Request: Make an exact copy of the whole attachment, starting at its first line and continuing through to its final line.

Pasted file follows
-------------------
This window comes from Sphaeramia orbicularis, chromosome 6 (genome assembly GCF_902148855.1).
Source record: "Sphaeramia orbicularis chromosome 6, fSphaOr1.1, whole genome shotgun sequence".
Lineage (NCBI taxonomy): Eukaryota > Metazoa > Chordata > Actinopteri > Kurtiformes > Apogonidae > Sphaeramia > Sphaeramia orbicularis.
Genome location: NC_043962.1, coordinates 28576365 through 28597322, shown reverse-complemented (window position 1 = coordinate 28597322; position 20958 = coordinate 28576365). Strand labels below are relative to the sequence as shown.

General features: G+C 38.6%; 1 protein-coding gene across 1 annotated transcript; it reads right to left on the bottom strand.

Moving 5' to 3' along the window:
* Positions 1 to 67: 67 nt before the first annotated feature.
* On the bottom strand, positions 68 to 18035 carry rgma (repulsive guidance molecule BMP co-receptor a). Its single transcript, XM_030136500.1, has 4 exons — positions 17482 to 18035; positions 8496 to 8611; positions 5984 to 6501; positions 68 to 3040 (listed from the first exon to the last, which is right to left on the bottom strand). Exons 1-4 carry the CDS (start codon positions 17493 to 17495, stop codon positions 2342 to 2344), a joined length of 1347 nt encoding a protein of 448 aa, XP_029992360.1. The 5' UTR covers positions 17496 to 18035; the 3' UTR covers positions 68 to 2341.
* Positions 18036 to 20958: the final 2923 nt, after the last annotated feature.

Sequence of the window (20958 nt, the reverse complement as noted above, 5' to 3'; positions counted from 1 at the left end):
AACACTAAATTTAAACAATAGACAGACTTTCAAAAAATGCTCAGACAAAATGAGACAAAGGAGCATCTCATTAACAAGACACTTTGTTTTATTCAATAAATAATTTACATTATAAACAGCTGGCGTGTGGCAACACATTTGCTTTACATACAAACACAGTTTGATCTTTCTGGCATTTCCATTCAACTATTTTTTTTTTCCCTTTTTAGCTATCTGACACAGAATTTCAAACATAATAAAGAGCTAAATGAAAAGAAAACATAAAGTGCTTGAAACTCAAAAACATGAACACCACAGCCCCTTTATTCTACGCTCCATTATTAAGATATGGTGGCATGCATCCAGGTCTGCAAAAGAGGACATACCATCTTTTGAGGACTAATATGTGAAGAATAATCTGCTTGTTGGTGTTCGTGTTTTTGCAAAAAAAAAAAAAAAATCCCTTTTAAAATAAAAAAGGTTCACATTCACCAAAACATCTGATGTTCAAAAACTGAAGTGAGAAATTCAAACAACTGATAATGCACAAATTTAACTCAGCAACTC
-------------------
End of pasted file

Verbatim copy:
This window comes from Sphaeramia orbicularis, chromosome 6 (genome assembly GCF_902148855.1).
Source record: "Sphaeramia orbicularis chromosome 6, fSphaOr1.1, whole genome shotgun sequence".
Lineage (NCBI taxonomy): Eukaryota > Metazoa > Chordata > Actinopteri > Kurtiformes > Apogonidae > Sphaeramia > Sphaeramia orbicularis.
Genome location: NC_043962.1, coordinates 28576365 through 28597322, shown reverse-complemented (window position 1 = coordinate 28597322; position 20958 = coordinate 28576365). Strand labels below are relative to the sequence as shown.

General features: G+C 38.6%; 1 protein-coding gene across 1 annotated transcript; it reads right to left on the bottom strand.

Moving 5' to 3' along the window:
* Positions 1 to 67: 67 nt before the first annotated feature.
* On the bottom strand, positions 68 to 18035 carry rgma (repulsive guidance molecule BMP co-receptor a). Its single transcript, XM_030136500.1, has 4 exons — positions 17482 to 18035; positions 8496 to 8611; positions 5984 to 6501; positions 68 to 3040 (listed from the first exon to the last, which is right to left on the bottom strand). Exons 1-4 carry the CDS (start codon positions 17493 to 17495, stop codon positions 2342 to 2344), a joined length of 1347 nt encoding a protein of 448 aa, XP_029992360.1. The 5' UTR covers positions 17496 to 18035; the 3' UTR covers positions 68 to 2341.
* Positions 18036 to 20958: the final 2923 nt, after the last annotated feature.

Sequence of the window (20958 nt, the reverse complement as noted above, 5' to 3'; positions counted from 1 at the left end):
AACACTAAATTTAAACAATAGACAGACTTTCAAAAAATGCTCAGACAAAATGAGACAAAGGAGCATCTCATTAACAAGACACTTTGTTTTATTCAATAAATAATTTACATTATAAACAGCTGGCGTGTGGCAACACATTTGCTTTACATACAAACACAGTTTGATCTTTCTGGCATTTCCATTCAACTATTTTTTTTTTCCCTTTTTAGCTATCTGACACAGAATTTCAAACATAATAAAGAGCTAAATGAAAAGAAAACATAAAGTGCTTGAAACTCAAAAACATGAACACCACAGCCCCTTTATTCTACGCTCCATTATTAAGATATGGTGGCATGCATCCAGGTCTGCAAAAGAGGACATACCATCTTTTGAGGACTAATATGTGAAGAATAATCTGCTTGTTGGTGTTCGTGTTTTTGCAAAAAAAAAAAAAAAATCCCTTTTAAAATAAAAAAGGTTCACATTCACCAAAACATCTGATGTTCAAAAACTGAAGTGAGAAATTCAAACAACTGATAATGCACAAATTTAACTCAGCAACTC